The creation of COVID-19 Health Research Coalition ‘started with a phone call’

Dr. Gail Tomblin Murphy, Vice President of Research, Innovation & Discovery and Chief Nurse Executive at Nova Scotia Health
Dr. Gail Tomblin Murphy, Vice President of Research, Innovation & Discovery and Chief Nurse Executive at Nova Scotia Health

On March 22, 2020 when the Province of Nova Scotia declared a state of emergency to address the global pandemic, it was clear that COVID-19 was a concern for Nova Scotians. 

How would they protect themselves and their loved ones? What would happen if they got sick? What about their jobs and their incomes? 

Nova Scotia’s research community was feeling similarly anxious. 

Hospitals had shut down non-emergent, non-COVID related services including surgeries. In fact, seventy per cent of clinical trials and research studies were put on hold to enable the redeployment of resources to the COVID mitigation effort. 

After years of researchers assembling highly-skilled teams, they were now faced with the challenge of keeping their research teams and staff together. 

Around the same time, Dr. Gail Tomblin Murphy, Vice President of Research, Innovation & Discovery and Chief Nurse Executive at Nova Scotia Health was in daily – if not hourly – conversations with her health care colleagues. 

In their lifetimes, there had never been a greater need for medical and health related breakthroughs, yet there was a need to suspend ongoing clinical trials. 

“It all started on a phone call with Bill Bean, (former) President and CEO at QEII Health Sciences Centre Foundation,” recalled Dr. Tomblin Murphy. “Nova Scotia has some of the best infectious disease experts in the country. How could we redirect and support them in their efforts to better understand COVID-19 in real-time, as it’s developing? Where do we get the funding? Is it even possible?”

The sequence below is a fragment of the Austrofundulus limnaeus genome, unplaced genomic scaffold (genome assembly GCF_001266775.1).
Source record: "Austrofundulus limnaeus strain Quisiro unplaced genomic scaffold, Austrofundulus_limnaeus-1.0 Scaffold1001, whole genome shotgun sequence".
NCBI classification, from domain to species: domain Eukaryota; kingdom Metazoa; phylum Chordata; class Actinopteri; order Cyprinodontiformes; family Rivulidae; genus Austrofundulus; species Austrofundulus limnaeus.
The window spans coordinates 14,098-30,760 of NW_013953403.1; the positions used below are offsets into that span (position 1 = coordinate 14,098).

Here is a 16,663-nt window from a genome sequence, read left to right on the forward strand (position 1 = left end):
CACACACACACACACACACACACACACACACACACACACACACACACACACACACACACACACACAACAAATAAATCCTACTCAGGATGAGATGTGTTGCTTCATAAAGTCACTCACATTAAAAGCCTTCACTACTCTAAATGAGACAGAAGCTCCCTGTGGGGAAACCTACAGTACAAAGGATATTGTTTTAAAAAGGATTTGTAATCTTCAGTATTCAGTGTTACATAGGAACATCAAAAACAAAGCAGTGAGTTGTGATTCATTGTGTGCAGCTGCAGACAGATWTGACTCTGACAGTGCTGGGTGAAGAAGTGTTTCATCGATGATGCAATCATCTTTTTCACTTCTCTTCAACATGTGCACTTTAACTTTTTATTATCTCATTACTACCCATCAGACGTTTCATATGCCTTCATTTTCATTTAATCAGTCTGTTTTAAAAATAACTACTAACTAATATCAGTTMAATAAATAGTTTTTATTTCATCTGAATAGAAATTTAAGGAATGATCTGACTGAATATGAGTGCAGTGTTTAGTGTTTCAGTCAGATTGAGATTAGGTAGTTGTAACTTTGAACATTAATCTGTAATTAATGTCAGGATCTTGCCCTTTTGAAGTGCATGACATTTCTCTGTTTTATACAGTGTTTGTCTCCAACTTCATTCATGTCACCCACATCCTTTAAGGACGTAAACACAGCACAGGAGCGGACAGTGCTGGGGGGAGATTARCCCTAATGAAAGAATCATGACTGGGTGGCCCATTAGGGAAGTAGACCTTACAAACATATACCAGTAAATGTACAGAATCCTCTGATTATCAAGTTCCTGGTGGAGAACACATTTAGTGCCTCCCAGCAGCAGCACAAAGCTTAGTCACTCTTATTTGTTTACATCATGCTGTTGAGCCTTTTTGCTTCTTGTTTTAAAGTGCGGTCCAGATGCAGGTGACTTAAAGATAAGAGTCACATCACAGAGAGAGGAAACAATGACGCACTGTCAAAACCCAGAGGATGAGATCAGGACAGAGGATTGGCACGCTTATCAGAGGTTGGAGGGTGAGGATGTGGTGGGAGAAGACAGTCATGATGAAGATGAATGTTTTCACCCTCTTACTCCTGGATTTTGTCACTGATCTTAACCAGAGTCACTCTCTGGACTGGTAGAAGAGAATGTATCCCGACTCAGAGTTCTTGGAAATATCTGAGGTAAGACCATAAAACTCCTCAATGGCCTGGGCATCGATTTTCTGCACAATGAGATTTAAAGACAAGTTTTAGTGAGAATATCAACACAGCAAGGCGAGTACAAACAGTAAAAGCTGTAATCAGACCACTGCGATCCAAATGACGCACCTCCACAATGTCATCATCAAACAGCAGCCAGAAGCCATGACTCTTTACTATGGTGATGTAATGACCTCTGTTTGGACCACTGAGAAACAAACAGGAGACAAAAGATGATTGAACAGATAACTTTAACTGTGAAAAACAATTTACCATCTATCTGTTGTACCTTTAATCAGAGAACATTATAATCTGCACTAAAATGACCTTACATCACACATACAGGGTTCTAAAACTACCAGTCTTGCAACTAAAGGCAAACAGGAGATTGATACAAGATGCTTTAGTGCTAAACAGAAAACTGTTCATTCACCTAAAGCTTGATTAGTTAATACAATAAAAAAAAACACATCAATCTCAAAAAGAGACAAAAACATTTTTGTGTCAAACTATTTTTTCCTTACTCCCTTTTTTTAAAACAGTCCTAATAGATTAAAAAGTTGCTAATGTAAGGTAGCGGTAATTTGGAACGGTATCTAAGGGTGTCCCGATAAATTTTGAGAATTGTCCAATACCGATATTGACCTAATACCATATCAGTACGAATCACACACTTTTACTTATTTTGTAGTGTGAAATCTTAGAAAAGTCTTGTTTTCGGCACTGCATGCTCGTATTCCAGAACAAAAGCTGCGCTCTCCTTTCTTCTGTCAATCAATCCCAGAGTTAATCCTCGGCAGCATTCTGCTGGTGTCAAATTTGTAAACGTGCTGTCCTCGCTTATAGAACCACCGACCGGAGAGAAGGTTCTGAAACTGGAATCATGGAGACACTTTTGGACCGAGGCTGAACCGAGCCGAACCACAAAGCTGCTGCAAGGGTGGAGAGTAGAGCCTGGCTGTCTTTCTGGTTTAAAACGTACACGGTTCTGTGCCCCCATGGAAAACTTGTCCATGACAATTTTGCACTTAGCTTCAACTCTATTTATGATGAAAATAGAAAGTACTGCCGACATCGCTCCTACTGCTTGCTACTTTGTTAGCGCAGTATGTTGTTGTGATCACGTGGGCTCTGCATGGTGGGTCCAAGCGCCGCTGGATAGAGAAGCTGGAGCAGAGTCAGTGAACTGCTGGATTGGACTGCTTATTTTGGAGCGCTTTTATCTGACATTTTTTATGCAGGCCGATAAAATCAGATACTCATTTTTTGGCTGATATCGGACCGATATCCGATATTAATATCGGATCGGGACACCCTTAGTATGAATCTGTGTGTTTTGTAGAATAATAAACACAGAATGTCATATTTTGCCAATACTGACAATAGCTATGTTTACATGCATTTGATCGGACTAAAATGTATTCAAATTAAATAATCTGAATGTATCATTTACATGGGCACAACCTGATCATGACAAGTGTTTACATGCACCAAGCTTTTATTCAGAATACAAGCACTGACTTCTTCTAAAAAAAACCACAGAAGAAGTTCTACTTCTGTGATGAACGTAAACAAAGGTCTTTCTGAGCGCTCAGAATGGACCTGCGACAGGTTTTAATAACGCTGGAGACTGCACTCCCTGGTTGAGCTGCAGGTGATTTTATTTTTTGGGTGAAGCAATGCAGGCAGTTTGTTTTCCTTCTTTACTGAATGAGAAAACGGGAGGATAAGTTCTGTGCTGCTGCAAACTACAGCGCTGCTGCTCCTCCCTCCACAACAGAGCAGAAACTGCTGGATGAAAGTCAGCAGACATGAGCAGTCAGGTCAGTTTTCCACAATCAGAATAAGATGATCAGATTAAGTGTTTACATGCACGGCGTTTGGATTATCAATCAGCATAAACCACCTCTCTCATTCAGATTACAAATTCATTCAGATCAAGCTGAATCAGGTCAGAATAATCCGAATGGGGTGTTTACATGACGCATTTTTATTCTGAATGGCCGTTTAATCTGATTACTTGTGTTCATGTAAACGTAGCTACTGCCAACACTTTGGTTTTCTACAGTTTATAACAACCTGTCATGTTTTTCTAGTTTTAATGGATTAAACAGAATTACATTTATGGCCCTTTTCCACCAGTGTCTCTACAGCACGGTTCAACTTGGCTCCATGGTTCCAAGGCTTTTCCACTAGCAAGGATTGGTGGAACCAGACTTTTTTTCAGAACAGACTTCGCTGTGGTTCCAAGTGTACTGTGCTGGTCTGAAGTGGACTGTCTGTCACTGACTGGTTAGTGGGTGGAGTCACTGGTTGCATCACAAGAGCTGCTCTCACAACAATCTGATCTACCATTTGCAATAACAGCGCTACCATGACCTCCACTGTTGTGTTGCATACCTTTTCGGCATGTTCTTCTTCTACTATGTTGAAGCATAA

That call was the first of many. 

From there, they invited others into the conversation, including funding and research partners: Dalhousie University’s Medical Research Foundation and the Faculty of Medicine, local hospital foundations including the Dartmouth General and IWK, as well as Research Nova Scotia. Each of those groups called on their own contacts, including donors, for funding and participation. 

“Every time I made a call, I thought there’s no way they are going to say yes, but everybody was so excited about helping. They kept saying yes. This was unprecedented,” said Dr. Tomblin Murphy. 

For the first time, the research and innovation community that has traditionally competed for funding, was now working together to launch a coordinated COVID-19 research response. 

Within a few days, the newly-named Nova Scotia COVID-19 Health Research Coalition had agreed on the priority areas – health system decisions, vaccine development, novel treatments, developing devices and tools and social response to the pandemic – and raised $1.5 million in their efforts to catalyze research efforts. 

The timeline was unthinkably short. The call for grant applications went out on a Friday and submissions were due back to the group by the following Wednesday. 

By the following week, the coalition had received 262 submissions and went to work reviewing the proposals, ultimately awarding 40 grants to COVID-19 related projects whose goals aligned with the strategic priorities of the member organizations. 

The grants ranged in size from $3,000 to $75,000 and covered a wide variety of compelling and innovative studies that share the common goal of making a significant impact on COVID-19-focused health care in Nova Scotia. 

There has never been a greater need for the research community to come together to conduct medical and health related research. According to Dr. Tomblin Murphy this experience has been unique, defined by collaboration rather than competition. 

This article was originally published in Nova Scotia Health Research and Innovation annual report 2020 (pdf)